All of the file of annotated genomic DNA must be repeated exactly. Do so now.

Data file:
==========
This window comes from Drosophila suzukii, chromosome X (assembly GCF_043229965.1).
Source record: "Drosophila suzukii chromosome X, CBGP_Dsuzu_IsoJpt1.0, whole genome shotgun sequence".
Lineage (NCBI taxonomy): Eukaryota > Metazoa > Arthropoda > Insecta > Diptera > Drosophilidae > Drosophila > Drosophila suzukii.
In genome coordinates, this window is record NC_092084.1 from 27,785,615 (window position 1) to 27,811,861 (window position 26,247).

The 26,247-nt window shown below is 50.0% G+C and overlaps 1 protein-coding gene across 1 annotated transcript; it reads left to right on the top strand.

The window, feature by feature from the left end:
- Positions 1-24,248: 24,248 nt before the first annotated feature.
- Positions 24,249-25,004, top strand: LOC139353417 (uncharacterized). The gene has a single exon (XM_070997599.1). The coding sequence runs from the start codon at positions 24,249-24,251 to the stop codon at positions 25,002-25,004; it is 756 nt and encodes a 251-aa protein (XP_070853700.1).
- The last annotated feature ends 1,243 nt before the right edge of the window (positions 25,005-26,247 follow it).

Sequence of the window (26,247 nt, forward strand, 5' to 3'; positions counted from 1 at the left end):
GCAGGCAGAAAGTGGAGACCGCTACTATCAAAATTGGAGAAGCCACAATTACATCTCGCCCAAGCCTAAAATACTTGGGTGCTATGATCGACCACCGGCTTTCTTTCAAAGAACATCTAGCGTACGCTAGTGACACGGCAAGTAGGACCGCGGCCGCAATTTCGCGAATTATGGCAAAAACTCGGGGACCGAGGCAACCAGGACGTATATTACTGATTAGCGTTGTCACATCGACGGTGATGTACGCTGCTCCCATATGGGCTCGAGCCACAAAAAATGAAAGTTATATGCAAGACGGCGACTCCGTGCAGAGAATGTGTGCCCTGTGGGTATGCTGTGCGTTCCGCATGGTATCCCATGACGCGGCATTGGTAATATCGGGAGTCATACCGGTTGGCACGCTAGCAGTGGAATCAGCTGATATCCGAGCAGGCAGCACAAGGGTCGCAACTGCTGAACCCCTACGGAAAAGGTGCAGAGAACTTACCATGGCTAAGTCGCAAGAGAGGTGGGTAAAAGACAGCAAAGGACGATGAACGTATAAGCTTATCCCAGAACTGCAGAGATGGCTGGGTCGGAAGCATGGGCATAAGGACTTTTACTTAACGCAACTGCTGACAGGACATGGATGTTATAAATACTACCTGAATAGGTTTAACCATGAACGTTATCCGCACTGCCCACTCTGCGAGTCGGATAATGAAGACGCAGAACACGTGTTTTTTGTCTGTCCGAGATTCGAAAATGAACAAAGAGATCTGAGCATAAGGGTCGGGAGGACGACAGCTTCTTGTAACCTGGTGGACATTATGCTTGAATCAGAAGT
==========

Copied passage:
This window comes from Drosophila suzukii, chromosome X (assembly GCF_043229965.1).
Source record: "Drosophila suzukii chromosome X, CBGP_Dsuzu_IsoJpt1.0, whole genome shotgun sequence".
Lineage (NCBI taxonomy): Eukaryota > Metazoa > Arthropoda > Insecta > Diptera > Drosophilidae > Drosophila > Drosophila suzukii.
In genome coordinates, this window is record NC_092084.1 from 27,785,615 (window position 1) to 27,811,861 (window position 26,247).

The 26,247-nt window shown below is 50.0% G+C and overlaps 1 protein-coding gene across 1 annotated transcript; it reads left to right on the top strand.

The window, feature by feature from the left end:
- Positions 1-24,248: 24,248 nt before the first annotated feature.
- Positions 24,249-25,004, top strand: LOC139353417 (uncharacterized). The gene has a single exon (XM_070997599.1). The coding sequence runs from the start codon at positions 24,249-24,251 to the stop codon at positions 25,002-25,004; it is 756 nt and encodes a 251-aa protein (XP_070853700.1).
- The last annotated feature ends 1,243 nt before the right edge of the window (positions 25,005-26,247 follow it).

Sequence of the window (26,247 nt, forward strand, 5' to 3'; positions counted from 1 at the left end):
GCAGGCAGAAAGTGGAGACCGCTACTATCAAAATTGGAGAAGCCACAATTACATCTCGCCCAAGCCTAAAATACTTGGGTGCTATGATCGACCACCGGCTTTCTTTCAAAGAACATCTAGCGTACGCTAGTGACACGGCAAGTAGGACCGCGGCCGCAATTTCGCGAATTATGGCAAAAACTCGGGGACCGAGGCAACCAGGACGTATATTACTGATTAGCGTTGTCACATCGACGGTGATGTACGCTGCTCCCATATGGGCTCGAGCCACAAAAAATGAAAGTTATATGCAAGACGGCGACTCCGTGCAGAGAATGTGTGCCCTGTGGGTATGCTGTGCGTTCCGCATGGTATCCCATGACGCGGCATTGGTAATATCGGGAGTCATACCGGTTGGCACGCTAGCAGTGGAATCAGCTGATATCCGAGCAGGCAGCACAAGGGTCGCAACTGCTGAACCCCTACGGAAAAGGTGCAGAGAACTTACCATGGCTAAGTCGCAAGAGAGGTGGGTAAAAGACAGCAAAGGACGATGAACGTATAAGCTTATCCCAGAACTGCAGAGATGGCTGGGTCGGAAGCATGGGCATAAGGACTTTTACTTAACGCAACTGCTGACAGGACATGGATGTTATAAATACTACCTGAATAGGTTTAACCATGAACGTTATCCGCACTGCCCACTCTGCGAGTCGGATAATGAAGACGCAGAACACGTGTTTTTTGTCTGTCCGAGATTCGAAAATGAACAAAGAGATCTGAGCATAAGGGTCGGGAGGACGACAGCTTCTTGTAACCTGGTGGACATTATGCTTGAATCAGAAGT